The Association of Banks of Russia has proposed that lawmakers ban self-custody wallets
The Association of Banks of Russia, an NGO representing the interests of the Russian banking and financial community, has reported that lawmakers have banned the storage of cryptocurrencies outside of unattended wallets on centralized exchanges.
Russia banks want to ban self-custody crypto wallets
Russia’s banking community doesn’t want users to keep their cryptocurrency. Accordingly, the Association of Russian Banks reported that lawmakers criminalize self-custodial crypto wallets to mitigate “serious problems” with recovering and seizing cryptocurrencies from debtors and criminals. The news agency cited a letter that the Association has reportedly sent to the Central Bank of Russia, the Ministry of Finance, and the Federal Financial Supervisory Service of the Russian Federation for review.
Noncustodial or self-custodial wallets provide users with direct and absolute ownership of their crypto assets instead of custodial wallets where third parties such as centralized exchanges are trusted, ideal for keeping the user’s private key. If properly secured, a self-custodial wallet makes it impossible for anyone but the owner to transfer crypto-assets in it.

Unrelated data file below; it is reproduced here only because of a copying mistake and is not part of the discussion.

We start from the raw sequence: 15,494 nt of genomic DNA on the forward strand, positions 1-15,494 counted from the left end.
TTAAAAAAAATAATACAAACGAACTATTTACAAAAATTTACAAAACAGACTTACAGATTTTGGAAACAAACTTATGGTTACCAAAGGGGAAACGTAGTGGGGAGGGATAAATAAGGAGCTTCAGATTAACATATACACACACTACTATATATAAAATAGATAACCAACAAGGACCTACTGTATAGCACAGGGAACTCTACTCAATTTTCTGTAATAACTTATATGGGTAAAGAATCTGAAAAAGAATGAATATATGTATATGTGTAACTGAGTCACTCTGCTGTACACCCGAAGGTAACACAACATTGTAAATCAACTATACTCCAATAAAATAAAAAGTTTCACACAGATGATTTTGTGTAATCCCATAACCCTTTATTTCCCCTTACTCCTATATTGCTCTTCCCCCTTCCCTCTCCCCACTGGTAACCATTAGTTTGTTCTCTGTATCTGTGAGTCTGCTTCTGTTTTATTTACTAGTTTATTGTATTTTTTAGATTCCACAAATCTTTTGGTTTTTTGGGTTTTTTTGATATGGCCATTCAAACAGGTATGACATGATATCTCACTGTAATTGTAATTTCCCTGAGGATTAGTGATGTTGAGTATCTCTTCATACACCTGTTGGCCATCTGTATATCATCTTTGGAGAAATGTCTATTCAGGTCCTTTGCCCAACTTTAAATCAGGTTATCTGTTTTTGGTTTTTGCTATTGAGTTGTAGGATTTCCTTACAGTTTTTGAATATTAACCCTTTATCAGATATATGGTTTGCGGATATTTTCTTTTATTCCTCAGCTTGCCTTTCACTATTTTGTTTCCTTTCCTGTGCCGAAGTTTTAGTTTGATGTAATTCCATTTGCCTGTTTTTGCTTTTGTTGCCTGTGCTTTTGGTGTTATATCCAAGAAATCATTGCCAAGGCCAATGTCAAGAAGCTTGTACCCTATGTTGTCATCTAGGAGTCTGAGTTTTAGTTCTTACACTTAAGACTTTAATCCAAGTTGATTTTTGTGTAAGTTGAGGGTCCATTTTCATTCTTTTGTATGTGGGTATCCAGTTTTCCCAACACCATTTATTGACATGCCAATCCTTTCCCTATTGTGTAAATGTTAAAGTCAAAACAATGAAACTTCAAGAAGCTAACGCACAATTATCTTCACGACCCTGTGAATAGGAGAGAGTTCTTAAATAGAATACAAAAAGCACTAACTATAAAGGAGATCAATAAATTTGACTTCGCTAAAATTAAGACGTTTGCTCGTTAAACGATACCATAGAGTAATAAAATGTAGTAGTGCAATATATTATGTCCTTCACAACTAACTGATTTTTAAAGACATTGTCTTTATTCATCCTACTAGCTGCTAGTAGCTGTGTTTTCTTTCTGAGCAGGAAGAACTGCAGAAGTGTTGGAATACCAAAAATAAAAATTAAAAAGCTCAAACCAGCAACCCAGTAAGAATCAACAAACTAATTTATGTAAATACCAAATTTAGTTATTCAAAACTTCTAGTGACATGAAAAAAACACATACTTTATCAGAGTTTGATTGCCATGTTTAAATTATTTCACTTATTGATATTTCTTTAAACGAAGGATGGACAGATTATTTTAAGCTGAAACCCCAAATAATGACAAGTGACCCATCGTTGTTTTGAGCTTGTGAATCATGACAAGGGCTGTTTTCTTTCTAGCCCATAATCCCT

According to the banking association’s vice president Anatoly Kozlachkov, the regulatory framework developed jointly with the Ministry of Internal Affairs originally proposed criminalizing self-custody. However, despite this approach seeming “more logical,” Kozlachkov added that the Association was now leaning towards a softer approach that would not criminalize the possession of crypto in self-custody wallets but the refusal to provide the private keys to authorized bodies. If a debtor or a criminal is linked to their self-custody wallet, they would be given a choice: either surrender the private key or face punishment for hiding property in the form of digital assets.
According to the banking association’s report, Russia wants to create a “closed” crypto-economy within its borders, which, according to the banking association, is impossible without implementing an appropriate system. suitable for confiscation of assets held in unattended wallets. The country is currently evaluating two opposing approaches, one led by the Central Bank of Russia, which proposes a comprehensive ban on all cryptocurrency use and mining. Another, backed by the Ministry of Finance, seeks to regulate cryptocurrencies within the existing financial system.
Despite many calls to ban cryptocurrencies or hinder the Russian banking community from accepting them, the Russian government seems to favor a more measured approach by the Ministry of Finance and is leaning towards regulation rather than regulation. Prohibited property type.
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